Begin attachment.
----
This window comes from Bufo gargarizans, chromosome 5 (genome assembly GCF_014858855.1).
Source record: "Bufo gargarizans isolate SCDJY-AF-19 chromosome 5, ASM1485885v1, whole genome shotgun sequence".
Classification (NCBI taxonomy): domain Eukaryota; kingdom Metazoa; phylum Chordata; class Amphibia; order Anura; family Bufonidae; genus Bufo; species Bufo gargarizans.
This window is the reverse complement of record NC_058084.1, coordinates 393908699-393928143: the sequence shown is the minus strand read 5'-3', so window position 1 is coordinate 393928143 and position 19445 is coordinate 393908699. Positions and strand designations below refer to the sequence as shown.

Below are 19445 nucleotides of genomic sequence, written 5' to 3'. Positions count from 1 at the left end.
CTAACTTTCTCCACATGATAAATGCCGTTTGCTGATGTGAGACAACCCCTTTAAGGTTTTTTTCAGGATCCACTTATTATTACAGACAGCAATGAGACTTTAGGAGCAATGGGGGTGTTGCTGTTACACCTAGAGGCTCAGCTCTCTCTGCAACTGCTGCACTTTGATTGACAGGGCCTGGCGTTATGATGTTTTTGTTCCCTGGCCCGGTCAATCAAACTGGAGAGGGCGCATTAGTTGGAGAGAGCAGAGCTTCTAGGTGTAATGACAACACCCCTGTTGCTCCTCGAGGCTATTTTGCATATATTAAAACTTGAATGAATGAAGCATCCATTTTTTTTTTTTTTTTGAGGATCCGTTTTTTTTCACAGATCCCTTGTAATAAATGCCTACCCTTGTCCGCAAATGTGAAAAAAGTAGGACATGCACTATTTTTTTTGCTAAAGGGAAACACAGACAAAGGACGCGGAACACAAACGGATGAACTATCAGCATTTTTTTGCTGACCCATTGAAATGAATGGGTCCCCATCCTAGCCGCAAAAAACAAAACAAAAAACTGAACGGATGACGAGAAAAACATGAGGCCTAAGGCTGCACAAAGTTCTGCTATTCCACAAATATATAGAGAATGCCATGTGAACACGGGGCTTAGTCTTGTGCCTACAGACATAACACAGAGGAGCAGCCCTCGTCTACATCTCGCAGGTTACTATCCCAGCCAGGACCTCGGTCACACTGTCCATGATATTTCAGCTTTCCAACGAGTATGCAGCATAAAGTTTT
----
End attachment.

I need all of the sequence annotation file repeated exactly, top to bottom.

This window comes from Bufo gargarizans, chromosome 5 (genome assembly GCF_014858855.1).
Source record: "Bufo gargarizans isolate SCDJY-AF-19 chromosome 5, ASM1485885v1, whole genome shotgun sequence".
Classification (NCBI taxonomy): domain Eukaryota; kingdom Metazoa; phylum Chordata; class Amphibia; order Anura; family Bufonidae; genus Bufo; species Bufo gargarizans.
This window is the reverse complement of record NC_058084.1, coordinates 393908699-393928143: the sequence shown is the minus strand read 5'-3', so window position 1 is coordinate 393928143 and position 19445 is coordinate 393908699. Positions and strand designations below refer to the sequence as shown.

Below are 19445 nucleotides of genomic sequence, written 5' to 3'. Positions count from 1 at the left end.
CTAACTTTCTCCACATGATAAATGCCGTTTGCTGATGTGAGACAACCCCTTTAAGGTTTTTTTCAGGATCCACTTATTATTACAGACAGCAATGAGACTTTAGGAGCAATGGGGGTGTTGCTGTTACACCTAGAGGCTCAGCTCTCTCTGCAACTGCTGCACTTTGATTGACAGGGCCTGGCGTTATGATGTTTTTGTTCCCTGGCCCGGTCAATCAAACTGGAGAGGGCGCATTAGTTGGAGAGAGCAGAGCTTCTAGGTGTAATGACAACACCCCTGTTGCTCCTCGAGGCTATTTTGCATATATTAAAACTTGAATGAATGAAGCATCCATTTTTTTTTTTTTTTTGAGGATCCGTTTTTTTTCACAGATCCCTTGTAATAAATGCCTACCCTTGTCCGCAAATGTGAAAAAAGTAGGACATGCACTATTTTTTTTGCTAAAGGGAAACACAGACAAAGGACGCGGAACACAAACGGATGAACTATCAGCATTTTTTTGCTGACCCATTGAAATGAATGGGTCCCCATCCTAGCCGCAAAAAACAAAACAAAAAACTGAACGGATGACGAGAAAAACATGAGGCCTAAGGCTGCACAAAGTTCTGCTATTCCACAAATATATAGAGAATGCCATGTGAACACGGGGCTTAGTCTTGTGCCTACAGACATAACACAGAGGAGCAGCCCTCGTCTACATCTCGCAGGTTACTATCCCAGCCAGGACCTCGGTCACACTGTCCATGATATTTCAGCTTTCCAACGAGTATGCAGCATAAAGTTTT